Hobbyist’s Speak Out After Proposed EPA Rule
The Environmental Protection Agency, (EPA) is looking to regulate the conversion of standard cars into professional race cars.
"It just seems like every time you turn around there's another battle. It seems like there's a war against us somehow for some reason and this will hurt," said Jay Matics.
Matics is a Raleigh county resident and owner of Vigilante Customs. A body shop that specializes in after-market accessories. It's where hobbyist's take their cars to get accessorized after they buy them.
But, if new legislation drafted by the EPA is passed, he and roughly one million other employees dealing in after-market services could be out of a job. That's because the EPA has drafted a rule to ban the sale of racing products and supplies. A move that would prevent hobbyists from turning regular cars into professional race cars.
"It will cut businesses in half and that one thing we cant do is take any more business away from and you start taking away performance accessories or any type of modifications like that you're gonna destroy small businesses," said Matics.
Sonny Wilson is a regular customer at Vigilante Customs. Fixing up cars like his new Jeep Wrangler is more than just a hobby, it's a way of life.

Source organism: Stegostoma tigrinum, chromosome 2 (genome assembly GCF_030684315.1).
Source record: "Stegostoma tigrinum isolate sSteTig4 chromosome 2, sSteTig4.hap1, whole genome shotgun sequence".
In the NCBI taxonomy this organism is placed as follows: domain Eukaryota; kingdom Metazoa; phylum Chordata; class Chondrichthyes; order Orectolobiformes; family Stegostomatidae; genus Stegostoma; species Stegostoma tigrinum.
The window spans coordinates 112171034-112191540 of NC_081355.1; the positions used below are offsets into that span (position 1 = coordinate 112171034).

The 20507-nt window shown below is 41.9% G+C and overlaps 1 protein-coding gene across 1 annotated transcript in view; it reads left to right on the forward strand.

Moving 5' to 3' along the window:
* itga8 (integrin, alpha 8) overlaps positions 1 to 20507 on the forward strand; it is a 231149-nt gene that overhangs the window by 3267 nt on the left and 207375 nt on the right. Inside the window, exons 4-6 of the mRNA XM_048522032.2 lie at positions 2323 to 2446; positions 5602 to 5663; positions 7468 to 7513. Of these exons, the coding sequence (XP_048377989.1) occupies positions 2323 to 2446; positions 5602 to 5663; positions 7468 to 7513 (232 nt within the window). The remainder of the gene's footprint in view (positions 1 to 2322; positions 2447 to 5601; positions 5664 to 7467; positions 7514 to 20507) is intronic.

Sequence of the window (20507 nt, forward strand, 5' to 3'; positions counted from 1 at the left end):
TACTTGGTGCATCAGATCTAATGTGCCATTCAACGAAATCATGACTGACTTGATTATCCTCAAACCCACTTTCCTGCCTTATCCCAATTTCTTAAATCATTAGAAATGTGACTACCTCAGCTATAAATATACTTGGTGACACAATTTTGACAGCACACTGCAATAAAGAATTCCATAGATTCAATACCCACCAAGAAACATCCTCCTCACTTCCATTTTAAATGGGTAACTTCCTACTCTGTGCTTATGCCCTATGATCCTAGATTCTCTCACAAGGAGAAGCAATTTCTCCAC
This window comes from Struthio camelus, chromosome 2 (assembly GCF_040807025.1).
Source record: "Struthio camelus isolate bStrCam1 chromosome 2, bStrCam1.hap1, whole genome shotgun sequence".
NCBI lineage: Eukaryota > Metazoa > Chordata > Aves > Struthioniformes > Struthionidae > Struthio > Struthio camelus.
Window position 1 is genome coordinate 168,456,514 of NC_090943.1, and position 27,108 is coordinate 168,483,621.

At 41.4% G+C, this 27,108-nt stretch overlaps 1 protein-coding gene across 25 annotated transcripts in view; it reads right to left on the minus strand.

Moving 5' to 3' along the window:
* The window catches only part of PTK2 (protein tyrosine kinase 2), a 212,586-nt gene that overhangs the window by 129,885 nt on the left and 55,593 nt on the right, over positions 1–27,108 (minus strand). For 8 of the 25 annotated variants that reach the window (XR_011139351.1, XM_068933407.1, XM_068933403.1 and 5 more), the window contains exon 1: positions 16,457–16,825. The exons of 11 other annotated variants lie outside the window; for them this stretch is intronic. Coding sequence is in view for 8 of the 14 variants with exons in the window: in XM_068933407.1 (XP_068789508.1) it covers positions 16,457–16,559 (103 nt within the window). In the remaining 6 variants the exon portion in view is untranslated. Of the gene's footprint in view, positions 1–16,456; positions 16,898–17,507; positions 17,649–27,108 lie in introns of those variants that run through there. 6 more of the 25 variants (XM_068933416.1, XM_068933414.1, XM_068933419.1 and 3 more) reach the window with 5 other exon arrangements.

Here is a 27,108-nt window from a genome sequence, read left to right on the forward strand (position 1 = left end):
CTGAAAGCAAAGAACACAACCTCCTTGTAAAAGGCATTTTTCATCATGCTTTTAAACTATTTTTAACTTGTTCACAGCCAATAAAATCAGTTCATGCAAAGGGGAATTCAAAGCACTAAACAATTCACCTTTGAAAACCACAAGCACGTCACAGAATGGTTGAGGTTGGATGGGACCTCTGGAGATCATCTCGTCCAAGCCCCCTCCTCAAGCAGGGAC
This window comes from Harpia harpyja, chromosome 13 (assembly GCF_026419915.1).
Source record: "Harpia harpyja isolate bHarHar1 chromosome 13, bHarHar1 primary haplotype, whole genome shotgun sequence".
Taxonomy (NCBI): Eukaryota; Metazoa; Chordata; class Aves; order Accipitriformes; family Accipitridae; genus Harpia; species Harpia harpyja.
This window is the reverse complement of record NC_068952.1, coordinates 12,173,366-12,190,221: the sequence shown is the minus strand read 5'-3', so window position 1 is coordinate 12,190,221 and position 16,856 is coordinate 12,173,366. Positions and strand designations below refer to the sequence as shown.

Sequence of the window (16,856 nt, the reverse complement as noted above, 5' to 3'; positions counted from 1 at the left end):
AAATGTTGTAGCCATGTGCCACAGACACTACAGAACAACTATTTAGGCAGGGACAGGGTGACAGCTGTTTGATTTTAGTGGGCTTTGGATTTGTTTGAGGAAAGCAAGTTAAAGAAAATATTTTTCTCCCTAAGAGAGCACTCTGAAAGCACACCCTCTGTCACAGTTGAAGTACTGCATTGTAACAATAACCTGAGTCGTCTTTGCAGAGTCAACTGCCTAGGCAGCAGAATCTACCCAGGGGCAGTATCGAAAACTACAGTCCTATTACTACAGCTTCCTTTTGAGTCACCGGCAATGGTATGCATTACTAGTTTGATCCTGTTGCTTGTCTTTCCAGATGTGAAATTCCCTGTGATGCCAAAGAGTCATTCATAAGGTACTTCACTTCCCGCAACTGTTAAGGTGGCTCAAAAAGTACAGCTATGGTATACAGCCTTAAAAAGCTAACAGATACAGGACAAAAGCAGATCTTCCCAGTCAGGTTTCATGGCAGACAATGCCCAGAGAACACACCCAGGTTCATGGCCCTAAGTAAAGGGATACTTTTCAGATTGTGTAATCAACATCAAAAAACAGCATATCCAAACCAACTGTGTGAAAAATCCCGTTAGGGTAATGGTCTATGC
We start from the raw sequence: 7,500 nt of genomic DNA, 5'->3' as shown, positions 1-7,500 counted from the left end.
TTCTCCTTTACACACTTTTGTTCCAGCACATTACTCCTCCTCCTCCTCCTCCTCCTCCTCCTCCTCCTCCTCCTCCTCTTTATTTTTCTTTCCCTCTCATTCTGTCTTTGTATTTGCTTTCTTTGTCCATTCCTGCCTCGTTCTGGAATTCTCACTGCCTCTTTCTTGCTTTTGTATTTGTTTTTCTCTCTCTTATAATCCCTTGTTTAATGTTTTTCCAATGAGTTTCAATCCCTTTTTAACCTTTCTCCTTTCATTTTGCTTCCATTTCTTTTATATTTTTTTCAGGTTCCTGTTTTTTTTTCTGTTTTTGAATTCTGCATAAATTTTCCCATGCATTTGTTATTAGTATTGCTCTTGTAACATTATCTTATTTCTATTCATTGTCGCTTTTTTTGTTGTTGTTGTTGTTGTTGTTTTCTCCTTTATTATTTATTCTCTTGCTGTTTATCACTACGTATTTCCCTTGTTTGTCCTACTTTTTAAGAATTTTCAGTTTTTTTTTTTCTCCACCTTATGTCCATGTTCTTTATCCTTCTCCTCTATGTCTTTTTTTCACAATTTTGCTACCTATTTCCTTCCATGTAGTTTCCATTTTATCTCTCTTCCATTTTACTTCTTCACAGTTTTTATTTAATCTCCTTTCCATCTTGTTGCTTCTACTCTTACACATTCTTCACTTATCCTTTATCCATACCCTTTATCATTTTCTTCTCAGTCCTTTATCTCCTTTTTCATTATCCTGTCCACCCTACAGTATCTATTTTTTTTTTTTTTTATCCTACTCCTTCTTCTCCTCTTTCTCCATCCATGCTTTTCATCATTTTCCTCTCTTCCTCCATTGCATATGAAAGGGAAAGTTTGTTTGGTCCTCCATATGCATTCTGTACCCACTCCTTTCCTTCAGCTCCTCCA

"My grandfather was a diesel mechanic my father was a fabricator and i grew up around it. It's something I've always enjoyed. It's really not that big of a deal it's just more legislation and they need to regulate what they have in place and quit adding additional legislation.
In response to the rule, on Wednesday, West Virginia Senator Shelley Moore Capito along with three other senators introduced a bill called the Protection of Motorsports Act. The bill is aimed at stopping the EPA from passing their proposed rules.
Sen. Shelley Moore Capito says the EPA is taking a wrong turn.
"This is an over reach by the EPA to get into racing cars which they traditionally they have not been in to try to impose federal regulations I mean motor sports are a huge national pastime especially in West Virginia.
The rule is set to be finalized and released by July.
By: Kamrel Eppinger
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